Published Date

April 1, 1945

Resource Type

GI Roundtable Series, Primary Source

From GI Roundtable 36: Does It Pay to Borrow? (1945)

We have been talking so far about the kind of loans made for ordinary purposes of living—the kind technically called consumer credit. But out of the millions of men in the Army, a good many thousands are going to want to start out in business for themselves when they get out of the service. Most of them will have to borrow money to do it.

Money borrowed to start or run a business is called producer credit. The big difference between it and consumer credit is that the borrower of producer credit hopes to make a profit out of it.

The money that is invested in any business falls into two categories—“working capital” and “fixed capital.” Working capital is the money that is tied up in such things as raw materials, goods being manufactured or awaiting sale, accounts receivable from customers, and so on. This money is only temporarily tied up, for it can be recovered comparatively quickly by the sale of the finished goods or the collection of the accounts receivable. These items are said to be “current” or “live” assets, and working capital is sometimes called “liquid” because it can be converted into cash in a short time.

Fixed capital consists of the money that is invested in the site, the buildings, the machinery, and other equipment of a business. It is called fixed because it could be converted back into cash only with considerable difficulty and possibly with a serious loss.

If the businessman or the industrialist has sufficient cash to pay for all his current needs of materials, labor, and other costs, he can do so and get a cash discount. But few businesses have enough cash to provide all the working capital they need. Most of them have current liabilities, consisting either of debts they owe the firms which supply them with goods and services, or debts they owe banks for money borrowed to pay for these goods or services.

These current liabilities normally run for a short term—usually 30, 60, 90, or 120 days. When a banker or a seller of goods extends short-term credit to a businessman or manufacturer, he takes into consideration only the debtor’s ability to pay out of his current assets. He ignores the debtor’s fixed assets, because the debtor can pay from this source only by selling the fixed assets-which means going out of business.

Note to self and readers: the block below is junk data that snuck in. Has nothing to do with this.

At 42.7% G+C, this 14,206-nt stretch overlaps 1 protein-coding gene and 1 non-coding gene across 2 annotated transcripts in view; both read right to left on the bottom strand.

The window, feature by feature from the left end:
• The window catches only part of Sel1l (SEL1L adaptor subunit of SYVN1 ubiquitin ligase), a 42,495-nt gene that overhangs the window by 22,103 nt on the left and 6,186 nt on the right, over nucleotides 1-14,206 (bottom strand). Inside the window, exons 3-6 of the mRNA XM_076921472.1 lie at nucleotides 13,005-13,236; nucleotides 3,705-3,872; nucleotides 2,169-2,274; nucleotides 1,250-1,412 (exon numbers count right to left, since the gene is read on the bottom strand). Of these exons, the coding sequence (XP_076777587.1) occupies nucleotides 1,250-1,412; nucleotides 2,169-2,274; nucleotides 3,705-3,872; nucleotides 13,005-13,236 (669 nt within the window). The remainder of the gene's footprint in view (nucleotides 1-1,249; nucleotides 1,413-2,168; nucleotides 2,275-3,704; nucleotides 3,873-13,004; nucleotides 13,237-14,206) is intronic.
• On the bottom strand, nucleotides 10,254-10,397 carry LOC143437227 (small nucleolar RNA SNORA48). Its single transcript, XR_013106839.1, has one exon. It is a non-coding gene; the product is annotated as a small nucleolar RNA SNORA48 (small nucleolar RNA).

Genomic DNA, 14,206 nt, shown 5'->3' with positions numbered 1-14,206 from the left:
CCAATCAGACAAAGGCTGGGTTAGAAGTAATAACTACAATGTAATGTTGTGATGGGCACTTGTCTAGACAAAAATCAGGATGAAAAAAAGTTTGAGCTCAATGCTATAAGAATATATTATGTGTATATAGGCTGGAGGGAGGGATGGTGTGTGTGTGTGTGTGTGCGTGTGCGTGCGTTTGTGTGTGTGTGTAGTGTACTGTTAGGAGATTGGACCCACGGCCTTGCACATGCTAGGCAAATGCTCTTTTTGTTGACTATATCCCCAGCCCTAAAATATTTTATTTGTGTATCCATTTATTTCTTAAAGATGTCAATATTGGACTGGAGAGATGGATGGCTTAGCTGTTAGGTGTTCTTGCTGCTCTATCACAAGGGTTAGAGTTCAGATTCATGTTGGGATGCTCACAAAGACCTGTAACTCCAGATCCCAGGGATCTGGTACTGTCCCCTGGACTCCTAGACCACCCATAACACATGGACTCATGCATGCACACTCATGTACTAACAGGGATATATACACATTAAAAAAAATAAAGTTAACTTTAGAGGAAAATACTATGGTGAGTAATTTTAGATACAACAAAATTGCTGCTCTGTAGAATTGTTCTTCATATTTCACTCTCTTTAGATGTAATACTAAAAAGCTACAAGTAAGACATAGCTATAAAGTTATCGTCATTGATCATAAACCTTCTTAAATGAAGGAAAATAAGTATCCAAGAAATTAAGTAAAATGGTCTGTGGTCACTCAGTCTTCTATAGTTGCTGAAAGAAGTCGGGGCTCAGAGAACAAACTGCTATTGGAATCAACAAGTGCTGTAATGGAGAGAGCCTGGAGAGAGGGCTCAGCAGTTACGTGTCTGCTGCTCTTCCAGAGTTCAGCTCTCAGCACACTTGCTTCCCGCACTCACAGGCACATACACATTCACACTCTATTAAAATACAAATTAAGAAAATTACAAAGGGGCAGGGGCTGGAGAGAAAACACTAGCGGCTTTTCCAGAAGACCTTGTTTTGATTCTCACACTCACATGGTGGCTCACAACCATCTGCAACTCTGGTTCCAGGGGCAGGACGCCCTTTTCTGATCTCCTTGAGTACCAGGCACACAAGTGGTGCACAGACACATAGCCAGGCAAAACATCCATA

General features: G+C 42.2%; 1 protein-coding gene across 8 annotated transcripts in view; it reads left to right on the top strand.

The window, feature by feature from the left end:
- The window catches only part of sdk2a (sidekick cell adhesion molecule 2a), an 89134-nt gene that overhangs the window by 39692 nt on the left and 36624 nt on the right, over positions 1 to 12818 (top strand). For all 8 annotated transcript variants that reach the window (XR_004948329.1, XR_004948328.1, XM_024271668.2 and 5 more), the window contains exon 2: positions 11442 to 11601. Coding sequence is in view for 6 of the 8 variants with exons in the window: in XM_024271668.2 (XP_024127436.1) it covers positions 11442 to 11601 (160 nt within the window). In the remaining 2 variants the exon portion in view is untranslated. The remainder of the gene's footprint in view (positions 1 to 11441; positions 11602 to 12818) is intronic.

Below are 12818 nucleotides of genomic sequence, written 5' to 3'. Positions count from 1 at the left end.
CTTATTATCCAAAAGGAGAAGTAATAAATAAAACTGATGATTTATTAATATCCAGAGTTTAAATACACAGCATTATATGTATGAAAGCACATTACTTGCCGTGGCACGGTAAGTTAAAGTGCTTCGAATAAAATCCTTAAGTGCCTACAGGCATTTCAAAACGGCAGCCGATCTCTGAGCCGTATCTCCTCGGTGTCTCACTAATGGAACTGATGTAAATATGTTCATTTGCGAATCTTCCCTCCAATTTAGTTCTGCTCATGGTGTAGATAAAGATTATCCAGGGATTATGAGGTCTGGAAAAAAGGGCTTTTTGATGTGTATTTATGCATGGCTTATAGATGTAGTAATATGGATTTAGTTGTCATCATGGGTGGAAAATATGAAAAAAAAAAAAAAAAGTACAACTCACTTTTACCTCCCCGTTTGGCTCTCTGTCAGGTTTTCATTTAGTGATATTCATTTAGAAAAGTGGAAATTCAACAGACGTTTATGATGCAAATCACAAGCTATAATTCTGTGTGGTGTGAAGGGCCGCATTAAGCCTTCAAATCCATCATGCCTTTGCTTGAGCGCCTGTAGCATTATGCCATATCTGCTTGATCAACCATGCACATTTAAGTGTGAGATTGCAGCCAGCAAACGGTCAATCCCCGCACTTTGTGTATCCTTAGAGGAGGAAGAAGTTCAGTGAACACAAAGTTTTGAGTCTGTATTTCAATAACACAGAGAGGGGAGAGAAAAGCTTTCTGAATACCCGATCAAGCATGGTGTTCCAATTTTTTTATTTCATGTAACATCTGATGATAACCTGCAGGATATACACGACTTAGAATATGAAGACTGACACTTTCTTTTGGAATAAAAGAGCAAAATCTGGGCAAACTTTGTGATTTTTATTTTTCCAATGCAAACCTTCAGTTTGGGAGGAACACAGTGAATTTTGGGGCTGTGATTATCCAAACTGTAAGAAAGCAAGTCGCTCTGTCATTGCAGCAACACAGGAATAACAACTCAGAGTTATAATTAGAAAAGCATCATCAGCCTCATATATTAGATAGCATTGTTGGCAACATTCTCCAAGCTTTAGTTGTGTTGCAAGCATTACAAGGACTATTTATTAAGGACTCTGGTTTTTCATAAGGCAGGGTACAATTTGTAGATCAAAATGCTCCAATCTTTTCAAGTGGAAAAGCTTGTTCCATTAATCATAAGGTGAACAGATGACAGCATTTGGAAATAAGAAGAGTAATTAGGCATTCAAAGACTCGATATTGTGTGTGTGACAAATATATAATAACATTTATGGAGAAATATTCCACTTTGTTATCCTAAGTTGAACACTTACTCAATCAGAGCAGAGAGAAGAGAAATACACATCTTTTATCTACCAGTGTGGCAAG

Because it is not always possible to liquidate current assets for the full value at which they are carried on the books of the borrowing concern, it is a rule in granting credit that the current assets must provide a liberal margin over the current liabilities. The ratio may stand at 3 to 2, or 2 to 1, depending upon the nature of the current assets-how stable their values are, and how easily marketable they are.

Current liabilities offer the businessman two great advantages. They enable him to get the materials and labor he needs for production in greater volume than he could if he had to depend entirely on his own working capital. They are also a source of profit, for if he can make the means of production pay a gross profit of 8 per cent, and the interest rate is only 6 per cent, he makes a net profit of 2 per cent.

Current liabilities consist of short-term accounts payable to the sellers of goods, and short-term notes or acceptances payable to a commercial bank. How does a businessman or an industrialist get credit from these sources? Obviously, only by convincing his creditors that he knows his business; that he is honest; that his record of debt paying is good; that his financial position is sound; and that his sales will yield enough to enable him to pay them.

Does it pay a businessman or an industrialist to incur short-term debt? That depends upon his ability to get credit upon reasonable terms and, even more, upon the soundness of his production and marketing plans. As all of us know, the risks that a businessman has to face are so many and so varied that meeting them puts a heavy strain on his foresight, ingenuity, and resourcefulness.

Experience shows, however, that most of our successful businessmen do not hesitate to incur short-term debts when they see a reasonable opportunity for profit.

Long-term borrowing for the purpose of obtaining fixed capital is accomplished either through mortgaging the plant or through the sale of bonds. It is hardly worth while to discuss this here, however, for very few, even of the vast numbers of men in the Army, are likely to attempt so ambitious a project immediately on leaving the service. Anyone who may do so is advised to consult the Smaller War Plants Corporation.

Next section: What Does the Government Offer You?